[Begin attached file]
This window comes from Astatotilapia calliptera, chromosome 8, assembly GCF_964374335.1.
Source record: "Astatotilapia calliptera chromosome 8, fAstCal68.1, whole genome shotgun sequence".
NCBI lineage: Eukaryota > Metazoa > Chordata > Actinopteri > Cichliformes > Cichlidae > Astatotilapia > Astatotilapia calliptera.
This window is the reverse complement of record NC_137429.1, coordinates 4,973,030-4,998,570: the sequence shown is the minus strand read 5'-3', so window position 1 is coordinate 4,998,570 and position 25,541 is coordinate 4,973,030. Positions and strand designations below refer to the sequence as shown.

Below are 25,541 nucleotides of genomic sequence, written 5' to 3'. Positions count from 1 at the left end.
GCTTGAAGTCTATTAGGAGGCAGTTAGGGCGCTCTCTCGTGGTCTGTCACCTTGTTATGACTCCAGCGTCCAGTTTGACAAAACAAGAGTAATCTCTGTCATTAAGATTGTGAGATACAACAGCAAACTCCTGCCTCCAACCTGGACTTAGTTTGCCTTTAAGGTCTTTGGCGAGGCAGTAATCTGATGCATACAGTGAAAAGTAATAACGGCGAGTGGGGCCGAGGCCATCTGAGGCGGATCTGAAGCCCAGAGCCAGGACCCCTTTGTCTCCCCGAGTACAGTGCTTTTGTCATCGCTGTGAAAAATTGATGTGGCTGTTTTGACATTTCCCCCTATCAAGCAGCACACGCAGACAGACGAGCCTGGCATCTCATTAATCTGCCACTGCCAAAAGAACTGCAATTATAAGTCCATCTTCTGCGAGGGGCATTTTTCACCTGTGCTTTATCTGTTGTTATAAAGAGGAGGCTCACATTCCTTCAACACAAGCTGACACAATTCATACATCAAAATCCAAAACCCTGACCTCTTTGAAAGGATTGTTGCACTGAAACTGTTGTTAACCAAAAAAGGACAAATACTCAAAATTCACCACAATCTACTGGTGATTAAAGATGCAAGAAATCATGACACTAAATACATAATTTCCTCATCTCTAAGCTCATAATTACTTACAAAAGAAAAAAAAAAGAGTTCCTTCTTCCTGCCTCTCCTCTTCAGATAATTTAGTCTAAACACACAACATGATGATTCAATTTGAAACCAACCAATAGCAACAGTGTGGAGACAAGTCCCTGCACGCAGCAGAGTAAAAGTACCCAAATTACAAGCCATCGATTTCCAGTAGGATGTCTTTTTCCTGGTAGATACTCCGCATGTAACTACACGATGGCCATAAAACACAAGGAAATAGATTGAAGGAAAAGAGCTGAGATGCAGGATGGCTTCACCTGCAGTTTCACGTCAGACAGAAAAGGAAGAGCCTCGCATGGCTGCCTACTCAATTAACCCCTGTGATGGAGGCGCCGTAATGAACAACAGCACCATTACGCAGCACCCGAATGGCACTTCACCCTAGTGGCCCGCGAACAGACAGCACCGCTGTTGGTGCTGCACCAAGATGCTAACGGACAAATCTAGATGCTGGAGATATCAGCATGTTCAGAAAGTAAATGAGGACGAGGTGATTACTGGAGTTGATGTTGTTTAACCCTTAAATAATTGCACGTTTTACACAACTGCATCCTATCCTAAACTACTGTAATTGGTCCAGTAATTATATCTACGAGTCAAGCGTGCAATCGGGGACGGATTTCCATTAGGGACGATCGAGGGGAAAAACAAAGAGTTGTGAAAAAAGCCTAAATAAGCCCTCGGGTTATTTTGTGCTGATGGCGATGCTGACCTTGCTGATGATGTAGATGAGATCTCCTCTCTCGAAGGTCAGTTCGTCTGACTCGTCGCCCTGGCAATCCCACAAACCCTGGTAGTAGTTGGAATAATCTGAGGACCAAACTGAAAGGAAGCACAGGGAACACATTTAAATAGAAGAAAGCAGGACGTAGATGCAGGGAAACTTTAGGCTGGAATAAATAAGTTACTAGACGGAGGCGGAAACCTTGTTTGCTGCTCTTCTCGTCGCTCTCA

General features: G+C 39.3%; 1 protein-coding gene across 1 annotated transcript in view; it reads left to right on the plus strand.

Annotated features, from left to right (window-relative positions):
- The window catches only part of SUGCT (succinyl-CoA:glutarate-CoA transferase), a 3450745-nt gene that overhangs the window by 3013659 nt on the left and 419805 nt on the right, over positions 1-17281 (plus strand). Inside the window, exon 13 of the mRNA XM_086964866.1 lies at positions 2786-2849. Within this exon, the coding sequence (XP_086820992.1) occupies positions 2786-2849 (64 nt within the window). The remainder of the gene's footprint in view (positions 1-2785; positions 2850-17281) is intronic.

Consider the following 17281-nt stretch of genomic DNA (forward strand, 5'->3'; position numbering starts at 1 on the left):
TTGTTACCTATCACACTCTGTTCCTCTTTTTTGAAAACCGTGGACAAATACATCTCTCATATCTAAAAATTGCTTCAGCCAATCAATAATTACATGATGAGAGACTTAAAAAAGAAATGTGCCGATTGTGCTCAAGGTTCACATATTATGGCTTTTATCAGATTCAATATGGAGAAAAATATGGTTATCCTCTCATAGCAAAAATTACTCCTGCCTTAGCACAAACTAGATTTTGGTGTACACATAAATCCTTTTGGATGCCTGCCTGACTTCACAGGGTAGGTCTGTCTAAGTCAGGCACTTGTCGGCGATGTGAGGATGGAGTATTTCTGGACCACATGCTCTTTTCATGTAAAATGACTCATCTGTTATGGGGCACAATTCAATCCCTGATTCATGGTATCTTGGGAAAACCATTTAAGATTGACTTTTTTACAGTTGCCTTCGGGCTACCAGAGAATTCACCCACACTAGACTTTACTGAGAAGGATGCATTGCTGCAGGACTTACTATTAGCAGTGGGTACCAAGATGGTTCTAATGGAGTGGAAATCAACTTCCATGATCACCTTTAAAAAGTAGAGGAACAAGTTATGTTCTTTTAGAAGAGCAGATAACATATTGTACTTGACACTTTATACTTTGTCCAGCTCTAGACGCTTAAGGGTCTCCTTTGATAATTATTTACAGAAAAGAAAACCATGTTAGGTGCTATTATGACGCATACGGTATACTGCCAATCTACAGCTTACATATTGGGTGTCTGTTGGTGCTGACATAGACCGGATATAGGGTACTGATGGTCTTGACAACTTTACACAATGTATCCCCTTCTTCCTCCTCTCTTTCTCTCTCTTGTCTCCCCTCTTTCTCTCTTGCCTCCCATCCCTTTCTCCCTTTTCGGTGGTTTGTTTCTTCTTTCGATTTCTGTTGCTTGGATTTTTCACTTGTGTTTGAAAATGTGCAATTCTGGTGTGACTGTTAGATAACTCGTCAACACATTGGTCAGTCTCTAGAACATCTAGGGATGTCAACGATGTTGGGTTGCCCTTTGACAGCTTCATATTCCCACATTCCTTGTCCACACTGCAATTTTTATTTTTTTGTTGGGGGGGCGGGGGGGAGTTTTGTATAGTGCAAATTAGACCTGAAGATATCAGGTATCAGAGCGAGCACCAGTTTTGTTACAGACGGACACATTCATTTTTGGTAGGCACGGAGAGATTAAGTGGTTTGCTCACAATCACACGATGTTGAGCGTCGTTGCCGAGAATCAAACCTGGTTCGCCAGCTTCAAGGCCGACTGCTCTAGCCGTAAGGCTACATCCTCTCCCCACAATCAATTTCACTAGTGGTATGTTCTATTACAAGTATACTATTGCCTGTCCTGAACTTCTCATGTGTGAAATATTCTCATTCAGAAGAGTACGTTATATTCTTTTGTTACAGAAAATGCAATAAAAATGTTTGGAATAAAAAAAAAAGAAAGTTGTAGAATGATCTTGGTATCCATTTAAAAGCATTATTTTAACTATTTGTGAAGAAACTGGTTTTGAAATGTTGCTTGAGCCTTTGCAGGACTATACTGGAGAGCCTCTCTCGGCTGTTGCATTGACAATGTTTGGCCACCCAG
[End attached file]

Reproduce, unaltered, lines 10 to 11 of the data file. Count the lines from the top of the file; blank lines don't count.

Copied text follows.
Consider the following 17281-nt stretch of genomic DNA (forward strand, 5'->3'; position numbering starts at 1 on the left):
TTGTTACCTATCACACTCTGTTCCTCTTTTTTGAAAACCGTGGACAAATACATCTCTCATATCTAAAAATTGCTTCAGCCAATCAATAATTACATGATGAGAGACTTAAAAAAGAAATGTGCCGATTGTGCTCAAGGTTCACATATTATGGCTTTTATCAGATTCAATATGGAGAAAAATATGGTTATCCTCTCATAGCAAAAATTACTCCTGCCTTAGCACAAACTAGATTTTGGTGTACACATAAATCCTTTTGGATGCCTGCCTGACTTCACAGGGTAGGTCTGTCTAAGTCAGGCACTTGTCGGCGATGTGAGGATGGAGTATTTCTGGACCACATGCTCTTTTCATGTAAAATGACTCATCTGTTATGGGGCACAATTCAATCCCTGATTCATGGTATCTTGGGAAAACCATTTAAGATTGACTTTTTTACAGTTGCCTTCGGGCTACCAGAGAATTCACCCACACTAGACTTTACTGAGAAGGATGCATTGCTGCAGGACTTACTATTAGCAGTGGGTACCAAGATGGTTCTAATGGAGTGGAAATCAACTTCCATGATCACCTTTAAAAAGTAGAGGAACAAGTTATGTTCTTTTAGAAGAGCAGATAACATATTGTACTTGACACTTTATACTTTGTCCAGCTCTAGACGCTTAAGGGTCTCCTTTGATAATTATTTACAGAAAAGAAAACCATGTTAGGTGCTATTATGACGCATACGGTATACTGCCAATCTACAGCTTACATATTGGGTGTCTGTTGGTGCTGACATAGACCGGATATAGGGTACTGATGGTCTTGACAACTTTACACAATGTATCCCCTTCTTCCTCCTCTCTTTCTCTCTCTTGTCTCCCCTCTTTCTCTCTTGCCTCCCATCCCTTTCTCCCTTTTCGGTGGTTTGTTTCTTCTTTCGATTTCTGTTGCTTGGATTTTTCACTTGTGTTTGAAAATGTGCAATTCTGGTGTGACTGTTAGATAACTCGTCAACACATTGGTCAGTCTCTAGAACATCTAGGGATGTCAACGATGTTGGGTTGCCCTTTGACAGCTTCATATTCCCACATTCCTTGTCCACACTGCAATTTTTATTTTTTTGTTGGGGGGGCGGGGGGGAGTTTTGTATAGTGCAAATTAGACCTGAAGATATCAGGTATCAGAGCGAGCACCAGTTTTGTTACAGACGGACACATTCATTTTTGGTAGGCACGGAGAGATTAAGTGGTTTGCTCACAATCACACGATGTTGAGCGTCGTTGCCGAGAATCAAACCTGGTTCGCCAGCTTCAAGGCCGACTGCTCTAGCCGTAAGGCTACATCCTCTCCCCACAATCAATTTCACTAGTGGTATGTTCTATTACAAGTATACTATTGCCTGTCCTGAACTTCTCATGTGTGAAATATTCTCATTCAGAAGAGTACGTTATATTCTTTTGTTACAGAAAATGCAATAAAAATGTTTGGAATAAAAAAAAAAGAAAGTTGTAGAATGATCTTGGTATCCATTTAAAAGCATTATTTTAACTATTTGTGAAGAAACTGGTTTTGAAATGTTGCTTGAGCCTTTGCAGGACTATACTGGAGAGCCTCTCTCGGCTGTTGCATTGACAATGTTTGGCCACCCAG